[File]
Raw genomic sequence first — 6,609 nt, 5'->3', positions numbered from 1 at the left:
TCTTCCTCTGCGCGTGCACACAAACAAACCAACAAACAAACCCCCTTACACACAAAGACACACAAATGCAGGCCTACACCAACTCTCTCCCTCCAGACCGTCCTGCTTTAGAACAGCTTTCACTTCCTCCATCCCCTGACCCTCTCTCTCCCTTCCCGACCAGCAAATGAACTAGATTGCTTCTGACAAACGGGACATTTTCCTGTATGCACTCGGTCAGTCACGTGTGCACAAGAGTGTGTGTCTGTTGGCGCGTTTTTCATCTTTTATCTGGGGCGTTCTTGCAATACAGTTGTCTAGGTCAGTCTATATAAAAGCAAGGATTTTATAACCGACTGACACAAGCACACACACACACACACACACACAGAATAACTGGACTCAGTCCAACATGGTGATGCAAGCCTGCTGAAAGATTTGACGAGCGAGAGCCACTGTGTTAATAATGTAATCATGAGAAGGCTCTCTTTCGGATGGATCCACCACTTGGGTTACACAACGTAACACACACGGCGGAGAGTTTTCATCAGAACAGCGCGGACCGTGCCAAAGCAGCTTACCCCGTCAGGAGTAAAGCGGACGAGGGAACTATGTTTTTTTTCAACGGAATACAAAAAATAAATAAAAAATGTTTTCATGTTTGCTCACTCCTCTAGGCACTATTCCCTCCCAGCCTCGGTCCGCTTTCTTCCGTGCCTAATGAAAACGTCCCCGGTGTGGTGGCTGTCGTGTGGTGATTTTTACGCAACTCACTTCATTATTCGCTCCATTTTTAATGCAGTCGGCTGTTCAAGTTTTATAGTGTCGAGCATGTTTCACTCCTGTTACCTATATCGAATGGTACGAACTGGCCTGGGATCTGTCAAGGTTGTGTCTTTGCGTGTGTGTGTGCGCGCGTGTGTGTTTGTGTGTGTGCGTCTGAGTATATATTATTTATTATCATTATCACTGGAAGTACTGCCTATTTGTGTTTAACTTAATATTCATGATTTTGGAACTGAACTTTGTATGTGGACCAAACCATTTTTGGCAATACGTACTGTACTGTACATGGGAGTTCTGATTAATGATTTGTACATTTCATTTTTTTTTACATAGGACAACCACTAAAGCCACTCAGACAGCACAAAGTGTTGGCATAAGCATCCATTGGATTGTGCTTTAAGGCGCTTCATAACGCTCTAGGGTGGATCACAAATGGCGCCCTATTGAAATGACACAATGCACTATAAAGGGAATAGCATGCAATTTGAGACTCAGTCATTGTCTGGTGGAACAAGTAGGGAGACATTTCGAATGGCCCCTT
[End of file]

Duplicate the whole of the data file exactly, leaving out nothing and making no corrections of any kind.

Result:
Raw genomic sequence first — 6,609 nt, 5'->3', positions numbered from 1 at the left:
TCTTCCTCTGCGCGTGCACACAAACAAACCAACAAACAAACCCCCTTACACACAAAGACACACAAATGCAGGCCTACACCAACTCTCTCCCTCCAGACCGTCCTGCTTTAGAACAGCTTTCACTTCCTCCATCCCCTGACCCTCTCTCTCCCTTCCCGACCAGCAAATGAACTAGATTGCTTCTGACAAACGGGACATTTTCCTGTATGCACTCGGTCAGTCACGTGTGCACAAGAGTGTGTGTCTGTTGGCGCGTTTTTCATCTTTTATCTGGGGCGTTCTTGCAATACAGTTGTCTAGGTCAGTCTATATAAAAGCAAGGATTTTATAACCGACTGACACAAGCACACACACACACACACACACACAGAATAACTGGACTCAGTCCAACATGGTGATGCAAGCCTGCTGAAAGATTTGACGAGCGAGAGCCACTGTGTTAATAATGTAATCATGAGAAGGCTCTCTTTCGGATGGATCCACCACTTGGGTTACACAACGTAACACACACGGCGGAGAGTTTTCATCAGAACAGCGCGGACCGTGCCAAAGCAGCTTACCCCGTCAGGAGTAAAGCGGACGAGGGAACTATGTTTTTTTTCAACGGAATACAAAAAATAAATAAAAAATGTTTTCATGTTTGCTCACTCCTCTAGGCACTATTCCCTCCCAGCCTCGGTCCGCTTTCTTCCGTGCCTAATGAAAACGTCCCCGGTGTGGTGGCTGTCGTGTGGTGATTTTTACGCAACTCACTTCATTATTCGCTCCATTTTTAATGCAGTCGGCTGTTCAAGTTTTATAGTGTCGAGCATGTTTCACTCCTGTTACCTATATCGAATGGTACGAACTGGCCTGGGATCTGTCAAGGTTGTGTCTTTGCGTGTGTGTGTGCGCGCGTGTGTGTTTGTGTGTGTGCGTCTGAGTATATATTATTTATTATCATTATCACTGGAAGTACTGCCTATTTGTGTTTAACTTAATATTCATGATTTTGGAACTGAACTTTGTATGTGGACCAAACCATTTTTGGCAATACGTACTGTACTGTACATGGGAGTTCTGATTAATGATTTGTACATTTCATTTTTTTTTACATAGGACAACCACTAAAGCCACTCAGACAGCACAAAGTGTTGGCATAAGCATCCATTGGATTGTGCTTTAAGGCGCTTCATAACGCTCTAGGGTGGATCACAAATGGCGCCCTATTGAAATGACACAATGCACTATAAAGGGAATAGCATGCAATTTGAGACTCAGTCATTGTCTGGTGGAACAAGTAGGGAGACATTTCGAATGGCCCCTT